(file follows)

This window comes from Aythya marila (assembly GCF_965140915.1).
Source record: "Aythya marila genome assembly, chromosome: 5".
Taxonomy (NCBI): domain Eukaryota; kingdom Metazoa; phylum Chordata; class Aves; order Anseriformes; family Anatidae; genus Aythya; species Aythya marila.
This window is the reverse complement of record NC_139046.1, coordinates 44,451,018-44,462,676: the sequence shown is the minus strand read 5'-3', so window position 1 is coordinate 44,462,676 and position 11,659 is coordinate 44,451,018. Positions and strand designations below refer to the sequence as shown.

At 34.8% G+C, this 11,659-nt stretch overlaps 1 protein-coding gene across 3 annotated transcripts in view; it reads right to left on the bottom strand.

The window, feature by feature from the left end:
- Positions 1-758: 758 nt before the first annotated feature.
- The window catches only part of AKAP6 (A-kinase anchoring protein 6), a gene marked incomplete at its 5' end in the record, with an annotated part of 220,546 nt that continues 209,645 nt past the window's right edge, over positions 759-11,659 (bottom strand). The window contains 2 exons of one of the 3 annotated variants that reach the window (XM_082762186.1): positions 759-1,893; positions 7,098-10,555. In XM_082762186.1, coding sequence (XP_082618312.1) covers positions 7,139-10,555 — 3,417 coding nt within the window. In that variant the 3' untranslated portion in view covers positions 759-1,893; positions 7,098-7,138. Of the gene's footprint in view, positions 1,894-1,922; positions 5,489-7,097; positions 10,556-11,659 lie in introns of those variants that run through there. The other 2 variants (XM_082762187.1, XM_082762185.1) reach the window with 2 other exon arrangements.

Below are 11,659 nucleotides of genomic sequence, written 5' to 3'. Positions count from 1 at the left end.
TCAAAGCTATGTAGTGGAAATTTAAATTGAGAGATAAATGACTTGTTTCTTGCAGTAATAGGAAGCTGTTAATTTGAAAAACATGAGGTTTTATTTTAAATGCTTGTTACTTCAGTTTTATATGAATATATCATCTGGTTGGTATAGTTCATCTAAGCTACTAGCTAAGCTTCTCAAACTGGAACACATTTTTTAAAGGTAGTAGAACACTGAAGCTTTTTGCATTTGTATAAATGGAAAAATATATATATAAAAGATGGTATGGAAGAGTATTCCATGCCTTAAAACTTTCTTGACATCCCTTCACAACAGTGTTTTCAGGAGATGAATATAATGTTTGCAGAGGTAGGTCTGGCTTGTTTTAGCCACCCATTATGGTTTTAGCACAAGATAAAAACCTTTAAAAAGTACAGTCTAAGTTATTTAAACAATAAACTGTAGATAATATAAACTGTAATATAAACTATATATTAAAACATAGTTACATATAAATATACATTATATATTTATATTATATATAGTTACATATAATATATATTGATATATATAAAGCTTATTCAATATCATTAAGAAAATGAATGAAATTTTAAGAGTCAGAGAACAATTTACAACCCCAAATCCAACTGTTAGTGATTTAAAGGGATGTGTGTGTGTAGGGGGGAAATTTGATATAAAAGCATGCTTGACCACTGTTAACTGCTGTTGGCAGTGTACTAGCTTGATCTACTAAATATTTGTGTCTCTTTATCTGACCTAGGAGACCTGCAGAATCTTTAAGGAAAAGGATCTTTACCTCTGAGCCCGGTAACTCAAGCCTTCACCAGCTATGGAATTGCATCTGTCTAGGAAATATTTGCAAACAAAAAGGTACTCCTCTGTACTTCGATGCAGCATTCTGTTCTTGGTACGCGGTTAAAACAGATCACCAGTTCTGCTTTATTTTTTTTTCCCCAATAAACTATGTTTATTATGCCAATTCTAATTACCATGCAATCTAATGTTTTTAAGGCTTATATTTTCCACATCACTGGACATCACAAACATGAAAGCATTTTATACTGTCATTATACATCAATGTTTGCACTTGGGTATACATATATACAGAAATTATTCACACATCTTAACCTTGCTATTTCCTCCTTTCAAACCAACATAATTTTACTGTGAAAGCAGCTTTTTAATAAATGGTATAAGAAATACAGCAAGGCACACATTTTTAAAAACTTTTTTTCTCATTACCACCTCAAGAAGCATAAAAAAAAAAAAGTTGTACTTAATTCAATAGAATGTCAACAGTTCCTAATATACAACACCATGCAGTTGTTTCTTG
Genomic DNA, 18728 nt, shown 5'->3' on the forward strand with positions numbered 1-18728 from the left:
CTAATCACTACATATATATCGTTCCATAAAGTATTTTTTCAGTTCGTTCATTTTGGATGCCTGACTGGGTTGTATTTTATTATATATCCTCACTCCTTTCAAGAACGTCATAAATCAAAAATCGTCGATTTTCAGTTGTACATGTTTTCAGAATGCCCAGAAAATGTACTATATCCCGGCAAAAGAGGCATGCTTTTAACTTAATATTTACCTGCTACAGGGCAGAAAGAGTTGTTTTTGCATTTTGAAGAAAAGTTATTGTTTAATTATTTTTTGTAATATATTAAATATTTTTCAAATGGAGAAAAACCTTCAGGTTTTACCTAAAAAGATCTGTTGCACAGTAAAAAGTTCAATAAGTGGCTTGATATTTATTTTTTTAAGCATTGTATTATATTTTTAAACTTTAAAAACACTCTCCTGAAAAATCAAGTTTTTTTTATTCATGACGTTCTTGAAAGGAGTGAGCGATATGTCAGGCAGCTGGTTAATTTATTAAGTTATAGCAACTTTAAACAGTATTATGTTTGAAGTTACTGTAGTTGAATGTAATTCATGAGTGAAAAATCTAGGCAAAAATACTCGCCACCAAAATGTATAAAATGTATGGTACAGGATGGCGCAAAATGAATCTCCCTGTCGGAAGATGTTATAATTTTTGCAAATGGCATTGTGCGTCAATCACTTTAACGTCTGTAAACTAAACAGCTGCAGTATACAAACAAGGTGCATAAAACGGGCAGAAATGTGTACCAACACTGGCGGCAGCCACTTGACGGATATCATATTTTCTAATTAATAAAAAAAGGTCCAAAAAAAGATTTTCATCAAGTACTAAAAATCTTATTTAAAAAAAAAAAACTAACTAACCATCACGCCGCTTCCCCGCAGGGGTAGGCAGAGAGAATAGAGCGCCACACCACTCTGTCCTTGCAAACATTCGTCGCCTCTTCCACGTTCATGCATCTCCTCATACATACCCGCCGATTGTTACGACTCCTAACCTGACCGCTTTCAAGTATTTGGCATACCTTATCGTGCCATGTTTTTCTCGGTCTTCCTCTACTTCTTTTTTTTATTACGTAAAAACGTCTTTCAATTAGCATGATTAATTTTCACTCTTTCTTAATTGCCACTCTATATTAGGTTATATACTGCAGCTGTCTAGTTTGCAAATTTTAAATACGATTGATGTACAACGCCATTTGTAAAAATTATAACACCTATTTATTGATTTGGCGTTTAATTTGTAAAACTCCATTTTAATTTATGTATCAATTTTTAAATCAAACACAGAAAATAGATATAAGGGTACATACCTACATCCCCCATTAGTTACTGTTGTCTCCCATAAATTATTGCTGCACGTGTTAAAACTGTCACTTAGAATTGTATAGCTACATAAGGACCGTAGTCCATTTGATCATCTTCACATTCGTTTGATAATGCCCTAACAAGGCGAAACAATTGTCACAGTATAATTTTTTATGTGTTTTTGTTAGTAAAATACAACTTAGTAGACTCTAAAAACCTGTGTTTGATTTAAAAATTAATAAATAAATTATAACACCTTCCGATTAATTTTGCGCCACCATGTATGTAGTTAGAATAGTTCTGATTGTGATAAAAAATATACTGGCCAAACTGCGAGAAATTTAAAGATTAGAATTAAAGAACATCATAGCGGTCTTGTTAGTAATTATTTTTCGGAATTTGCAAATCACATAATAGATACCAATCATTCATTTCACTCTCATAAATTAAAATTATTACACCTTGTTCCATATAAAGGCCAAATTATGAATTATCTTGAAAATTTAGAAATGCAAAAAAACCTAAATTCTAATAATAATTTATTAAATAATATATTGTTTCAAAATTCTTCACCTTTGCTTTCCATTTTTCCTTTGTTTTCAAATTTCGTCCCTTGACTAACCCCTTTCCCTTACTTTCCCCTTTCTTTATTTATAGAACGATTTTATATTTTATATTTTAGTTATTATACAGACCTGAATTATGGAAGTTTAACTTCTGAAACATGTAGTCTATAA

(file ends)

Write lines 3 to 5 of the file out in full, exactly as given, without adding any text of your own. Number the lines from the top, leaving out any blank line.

Taxonomy (NCBI): domain Eukaryota; kingdom Metazoa; phylum Chordata; class Aves; order Anseriformes; family Anatidae; genus Aythya; species Aythya marila.
This window is the reverse complement of record NC_139046.1, coordinates 44,451,018-44,462,676: the sequence shown is the minus strand read 5'-3', so window position 1 is coordinate 44,462,676 and position 11,659 is coordinate 44,451,018. Positions and strand designations below refer to the sequence as shown.

At 34.8% G+C, this 11,659-nt stretch overlaps 1 protein-coding gene across 3 annotated transcripts in view; it reads right to left on the bottom strand.